It was about this time that we started seeing the beginnings of the intermittent explosive disorder. Not a huge surprise: I figured that if his day-to-day authority figure was thinking it okay to yell, that Bug would, too. We also learned that he was failing math. His teacher told us he simply would not do the work, he'd space out in class. But he flew under the radar until assessment testing was done because he would not misbehave in class, he simply refused to work. Worst of all, I learned that Bug had become a part of the bullying problem in the school.

    I applied to have Bug transferred back to our neighborhood school last February, about a year ago. The transfer was granted. It was really tough for Bug to switch schools in the middle of 5th grade. There was much screaming and yelling on his part. Luckily, he landed in the classroom of the best teacher in the school, and after an adjustment period, his grades improved.

    At about the same time, we sought out a therapist to work with him. We were starting to suspect attention and anxiety issues. Through blind luck we stumbled into the office of a FABULOUS therapist who practices Collaborative Problem Solving. Our biggest complaint is that the therapist is so busy--he works in the school system as well as having a small private practice--that he could not give Bug the time that he really needs.

    In spite of therapy, we continued to see explosive anger at home. Bug has been able to hold himself together at school, but comes home and blows up. We went for evaluation by a cognitive psychologist and a psychiatrist. The results of those evaluations were that we started Bug on medication for ADHD. We learned that he has a pretty high IQ, but does have some fine motor issues.

    The ADHD medication (metadate) seemed to amp up Bug's anxiety. We added Celexa and Buspar to the chemical cocktail.

    And here, my story becomes muddled, because Bug just got worse and worse, and my brain seems to defend itself by blocking out/compartmentalizing away the stress and difficulties. The gist is that the following behaviors started to emerge:
    - Increase in lying
    - Increase in deceitful/manipulative behavior
    - Increase in video addiction
    - Explosions became less violent--less furniture being thrown but more destruction of property going on. Bug has been disassembling our house piece by piece. Doorknobs, computer components: nothing is really safe.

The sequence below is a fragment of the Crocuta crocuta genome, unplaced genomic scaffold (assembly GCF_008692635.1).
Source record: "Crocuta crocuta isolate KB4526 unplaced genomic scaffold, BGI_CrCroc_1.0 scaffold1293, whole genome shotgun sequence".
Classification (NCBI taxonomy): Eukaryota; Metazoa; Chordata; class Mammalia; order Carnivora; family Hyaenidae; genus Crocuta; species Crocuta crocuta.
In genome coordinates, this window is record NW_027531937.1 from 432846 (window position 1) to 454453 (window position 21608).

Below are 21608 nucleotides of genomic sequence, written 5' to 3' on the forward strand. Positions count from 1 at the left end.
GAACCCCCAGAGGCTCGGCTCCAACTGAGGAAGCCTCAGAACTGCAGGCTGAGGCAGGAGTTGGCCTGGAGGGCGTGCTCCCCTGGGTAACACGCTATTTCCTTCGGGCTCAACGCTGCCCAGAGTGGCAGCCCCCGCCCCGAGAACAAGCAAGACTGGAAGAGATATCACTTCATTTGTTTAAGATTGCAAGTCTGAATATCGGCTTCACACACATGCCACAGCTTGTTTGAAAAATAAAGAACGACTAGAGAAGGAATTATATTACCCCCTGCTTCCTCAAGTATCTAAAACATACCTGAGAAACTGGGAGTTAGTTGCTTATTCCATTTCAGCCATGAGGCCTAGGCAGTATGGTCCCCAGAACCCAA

- Increase in stealing--mostly our electronics. We are both dependent on computers to earn our livings, it's not feasible to live without consumer electronics. We took to locking them up. Bug took to lock picking.
    - Increase in suicidal ideation
    - Increase in aggressive behavior to his Dad--mostly verbal ("You're FAT!") but also head-butts to the stomach.
    - Increase in magical thinking along with re-inventing history to suit his purposes.
    - Display of no remorse for lying/stealing/deceitful manipulation.
    - Increase in sleep problems. Bug could not fall asleep easily, would feign sleep, then wander the house at night. If he was successful at stealing an electronic device, he would watch YouTube all night. If not, he would eat in his room (forbidden.)

    I know I'm forgetting symptoms here.

    Oh--he's definitely hit puberty. His voice has changed. He likes to wear girls swim suits. Looking at his browser history is quite disturbing--he frequently searches on the terms "girls drowning" or "girls underwater". He told us last summer that he was having gender identity issues. He says he has resolved them now, and has a girlfriend at school, but he still does like to wear the girl's swim suits. He had stolen a bunch of them from a friend's stash kept on hand for guests who wanted to use the hot tub. We had Bug return the suits, and later he and I went to Goodwill and purchased some for him to have for himself. (I don't particularly mind if he wants to wear women's swim suits as he experiments with his sexuality; but I don't want them to be stolen.)

    In any event, the final straw came 3 weeks ago when we were having a family meeting --using CPS techniques, even!--to discuss his continued attempts to steal our electronics. He told me that Dad (the primary caregiver) would physically abuse him while I was at work. "He shakes me like a rag doll. He punches me."

    I responded that if this were true, we would be able to see physical evidence on his body. I asked him to show me evidence of the abuse. He pointed to a spot on his arm and said there was a bruise there. I could see no bruise. I said that we needed to go to a hospital and have him examined for evidence of abuse because if what he said is true, we would need that evidence documented so we could figure out what our next steps were. I said he'd be examined and probably x-rayed for evidence of bruises, contusions, and broken bones.

    Bug backed down and said, "Okay, there's no physical abuse. But there IS mental abuse."

    I do not and did not for a second ever believe that my husband abused Bug. However, because Bug made the allegation, I arrived at the conclusion that we were in way over our heads and needed a lot more help than we were getting.

    The last three weeks have been a whirlwind of gathering paperwork, reports, referrals, blah blah blah and completing the process of placing Bug in a residential treatment facility.

    And here we are. Day Two of our Bug in Residential Treatment Facility (RTF).